The Affordable Care Act
The Affordable Care Act (ACA) of 2010 is a federal law that went into full effect in 2014. It’s made it easier and more affordable for many Americans to get health insurance. It also expanded the services and procedures that health plans need to cover. For many people, the ACA means that their health plan provides free preventive care, as well as many other important benefits. If you need to buy individual or family coverage, you can shop and compare plans through a centralized “Health Insurance Exchange.”
We’ve put together the basics that you need to know about how the law affects your coverage, your health plan options and your costs.
What Coverage Do I Need to Have?
Under the ACA, everyone must be enrolled in a health plan that offers “minimum essential coverage” or pay a penalty. Health coverage provided by your employer, an individual plan that you buy and public insurance like Medicaid all count as minimum essential coverage. If you can’t afford coverage, you may be eligible for financial help.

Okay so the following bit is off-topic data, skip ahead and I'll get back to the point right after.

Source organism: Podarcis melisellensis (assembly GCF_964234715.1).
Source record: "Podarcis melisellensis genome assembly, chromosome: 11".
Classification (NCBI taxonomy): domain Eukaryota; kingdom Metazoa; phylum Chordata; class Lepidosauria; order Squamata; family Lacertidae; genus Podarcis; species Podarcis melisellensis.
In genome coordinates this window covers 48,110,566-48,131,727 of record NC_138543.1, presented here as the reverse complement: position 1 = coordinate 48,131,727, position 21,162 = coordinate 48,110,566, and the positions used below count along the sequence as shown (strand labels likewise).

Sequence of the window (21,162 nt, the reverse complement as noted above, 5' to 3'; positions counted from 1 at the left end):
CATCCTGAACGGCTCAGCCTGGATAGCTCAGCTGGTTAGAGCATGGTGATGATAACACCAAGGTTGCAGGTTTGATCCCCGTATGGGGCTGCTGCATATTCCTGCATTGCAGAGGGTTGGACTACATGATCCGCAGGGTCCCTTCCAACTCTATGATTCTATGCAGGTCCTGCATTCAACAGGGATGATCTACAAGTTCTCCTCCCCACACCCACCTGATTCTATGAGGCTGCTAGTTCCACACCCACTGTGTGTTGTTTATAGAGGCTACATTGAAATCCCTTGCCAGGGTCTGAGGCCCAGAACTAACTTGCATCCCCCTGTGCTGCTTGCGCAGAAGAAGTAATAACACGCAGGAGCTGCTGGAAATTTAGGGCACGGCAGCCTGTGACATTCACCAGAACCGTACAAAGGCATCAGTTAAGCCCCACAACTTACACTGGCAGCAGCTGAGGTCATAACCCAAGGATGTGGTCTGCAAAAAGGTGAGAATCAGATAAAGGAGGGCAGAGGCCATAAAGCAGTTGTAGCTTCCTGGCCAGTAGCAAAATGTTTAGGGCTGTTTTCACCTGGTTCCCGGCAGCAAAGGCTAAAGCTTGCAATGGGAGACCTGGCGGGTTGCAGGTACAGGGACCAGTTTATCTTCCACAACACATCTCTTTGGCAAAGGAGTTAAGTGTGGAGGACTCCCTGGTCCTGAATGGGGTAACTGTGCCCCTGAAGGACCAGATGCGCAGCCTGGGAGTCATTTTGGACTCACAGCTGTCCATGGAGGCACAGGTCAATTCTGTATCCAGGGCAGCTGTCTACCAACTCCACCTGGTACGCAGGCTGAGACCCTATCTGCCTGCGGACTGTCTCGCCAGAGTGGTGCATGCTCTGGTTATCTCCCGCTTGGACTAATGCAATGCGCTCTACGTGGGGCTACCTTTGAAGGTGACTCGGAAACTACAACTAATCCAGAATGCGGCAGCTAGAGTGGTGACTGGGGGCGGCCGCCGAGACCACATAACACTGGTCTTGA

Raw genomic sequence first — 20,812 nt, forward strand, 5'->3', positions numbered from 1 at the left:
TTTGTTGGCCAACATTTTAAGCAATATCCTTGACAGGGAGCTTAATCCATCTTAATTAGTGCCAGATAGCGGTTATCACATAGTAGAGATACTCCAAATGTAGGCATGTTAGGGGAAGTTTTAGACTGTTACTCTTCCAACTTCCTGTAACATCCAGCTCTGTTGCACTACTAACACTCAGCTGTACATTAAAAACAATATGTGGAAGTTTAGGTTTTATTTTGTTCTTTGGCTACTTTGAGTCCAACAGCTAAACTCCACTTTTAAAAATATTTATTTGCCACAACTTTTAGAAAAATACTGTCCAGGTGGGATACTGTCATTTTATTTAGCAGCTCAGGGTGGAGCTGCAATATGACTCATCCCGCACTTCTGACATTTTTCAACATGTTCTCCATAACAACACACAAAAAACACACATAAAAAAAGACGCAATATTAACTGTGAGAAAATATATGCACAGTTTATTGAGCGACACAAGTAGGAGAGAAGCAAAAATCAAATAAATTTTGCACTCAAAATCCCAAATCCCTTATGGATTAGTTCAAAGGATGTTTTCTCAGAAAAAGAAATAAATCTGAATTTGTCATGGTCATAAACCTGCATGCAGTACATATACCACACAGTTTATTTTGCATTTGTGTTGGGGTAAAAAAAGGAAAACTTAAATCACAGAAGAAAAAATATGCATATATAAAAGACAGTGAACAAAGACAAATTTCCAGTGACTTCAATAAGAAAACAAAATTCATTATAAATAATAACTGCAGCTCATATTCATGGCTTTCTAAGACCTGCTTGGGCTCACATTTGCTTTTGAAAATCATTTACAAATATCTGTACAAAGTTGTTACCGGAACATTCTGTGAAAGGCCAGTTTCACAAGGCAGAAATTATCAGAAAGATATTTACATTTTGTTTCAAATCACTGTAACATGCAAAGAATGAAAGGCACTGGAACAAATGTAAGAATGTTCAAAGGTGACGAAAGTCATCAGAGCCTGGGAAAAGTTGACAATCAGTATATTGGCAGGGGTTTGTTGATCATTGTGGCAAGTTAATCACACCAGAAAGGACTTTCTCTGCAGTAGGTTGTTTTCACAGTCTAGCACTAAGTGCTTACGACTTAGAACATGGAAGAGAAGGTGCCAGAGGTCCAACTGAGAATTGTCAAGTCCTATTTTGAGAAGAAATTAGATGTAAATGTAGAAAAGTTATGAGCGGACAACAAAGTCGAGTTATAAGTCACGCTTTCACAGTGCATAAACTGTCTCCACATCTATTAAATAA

Why is there a penalty for not having insurance?
When you are uninsured and cannot pay for healthcare services, others indirectly have to pay the bill. When more people—both sick and healthy—are enrolled in insurance, and pay their premium amount, there are more funds available to pay for healthcare when enrollees become sick. The ACA is intended to encourage as many people as possible to have coverage in order to spread the risk among a large group and minimize costs for everyone.
How much is the penalty for 2017?
If you don’t have coverage in 2017, you’ll have to pay a penalty that is the higher of the following amounts:
- 2.5 percent of your yearly household income, or
- $695.00 per adult and $347.50 per child under 18 years of
And, in addition to the penalty, you’ll still have to pay all of your own medical costs.
You can see examples of minimum essential coverage and learn more about the penalty fee and maximum penalties.